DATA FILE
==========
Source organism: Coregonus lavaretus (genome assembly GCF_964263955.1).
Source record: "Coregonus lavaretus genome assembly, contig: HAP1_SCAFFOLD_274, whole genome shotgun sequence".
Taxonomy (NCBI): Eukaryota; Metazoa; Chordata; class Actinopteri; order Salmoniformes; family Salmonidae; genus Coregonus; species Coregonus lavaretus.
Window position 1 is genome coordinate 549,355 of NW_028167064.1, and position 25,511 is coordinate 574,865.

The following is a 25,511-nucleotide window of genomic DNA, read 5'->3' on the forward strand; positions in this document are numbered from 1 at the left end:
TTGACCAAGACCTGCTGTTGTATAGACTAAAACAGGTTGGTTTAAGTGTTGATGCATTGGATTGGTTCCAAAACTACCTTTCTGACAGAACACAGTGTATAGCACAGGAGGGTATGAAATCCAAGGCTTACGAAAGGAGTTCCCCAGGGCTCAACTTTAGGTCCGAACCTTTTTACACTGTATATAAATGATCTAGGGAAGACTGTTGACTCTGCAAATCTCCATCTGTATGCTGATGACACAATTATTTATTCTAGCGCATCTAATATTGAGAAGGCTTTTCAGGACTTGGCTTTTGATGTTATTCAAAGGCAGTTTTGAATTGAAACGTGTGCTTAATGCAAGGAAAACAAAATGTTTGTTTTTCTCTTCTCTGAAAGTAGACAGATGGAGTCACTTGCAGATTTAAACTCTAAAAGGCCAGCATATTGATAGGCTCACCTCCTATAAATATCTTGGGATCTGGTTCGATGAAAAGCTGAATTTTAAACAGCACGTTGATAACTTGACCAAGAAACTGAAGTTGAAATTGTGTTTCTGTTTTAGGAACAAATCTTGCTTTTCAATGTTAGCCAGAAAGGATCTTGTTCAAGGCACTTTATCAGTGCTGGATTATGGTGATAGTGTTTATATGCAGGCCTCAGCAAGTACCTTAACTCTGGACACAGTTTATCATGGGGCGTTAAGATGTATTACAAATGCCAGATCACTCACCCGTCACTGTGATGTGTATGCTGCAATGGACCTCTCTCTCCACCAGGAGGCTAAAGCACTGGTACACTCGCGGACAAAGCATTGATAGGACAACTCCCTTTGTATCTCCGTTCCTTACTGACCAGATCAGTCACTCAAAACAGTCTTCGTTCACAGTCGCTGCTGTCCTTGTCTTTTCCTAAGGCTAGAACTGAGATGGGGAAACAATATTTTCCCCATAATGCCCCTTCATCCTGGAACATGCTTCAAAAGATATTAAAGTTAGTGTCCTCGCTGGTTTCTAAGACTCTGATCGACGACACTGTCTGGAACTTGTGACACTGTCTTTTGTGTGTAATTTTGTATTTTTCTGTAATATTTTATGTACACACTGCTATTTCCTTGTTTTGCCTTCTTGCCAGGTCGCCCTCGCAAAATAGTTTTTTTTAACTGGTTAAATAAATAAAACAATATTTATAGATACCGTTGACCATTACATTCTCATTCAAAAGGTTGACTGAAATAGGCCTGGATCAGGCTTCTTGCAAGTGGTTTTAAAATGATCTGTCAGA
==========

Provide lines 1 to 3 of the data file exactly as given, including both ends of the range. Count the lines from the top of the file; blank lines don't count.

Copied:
Source organism: Coregonus lavaretus (genome assembly GCF_964263955.1).
Source record: "Coregonus lavaretus genome assembly, contig: HAP1_SCAFFOLD_274, whole genome shotgun sequence".
Taxonomy (NCBI): Eukaryota; Metazoa; Chordata; class Actinopteri; order Salmoniformes; family Salmonidae; genus Coregonus; species Coregonus lavaretus.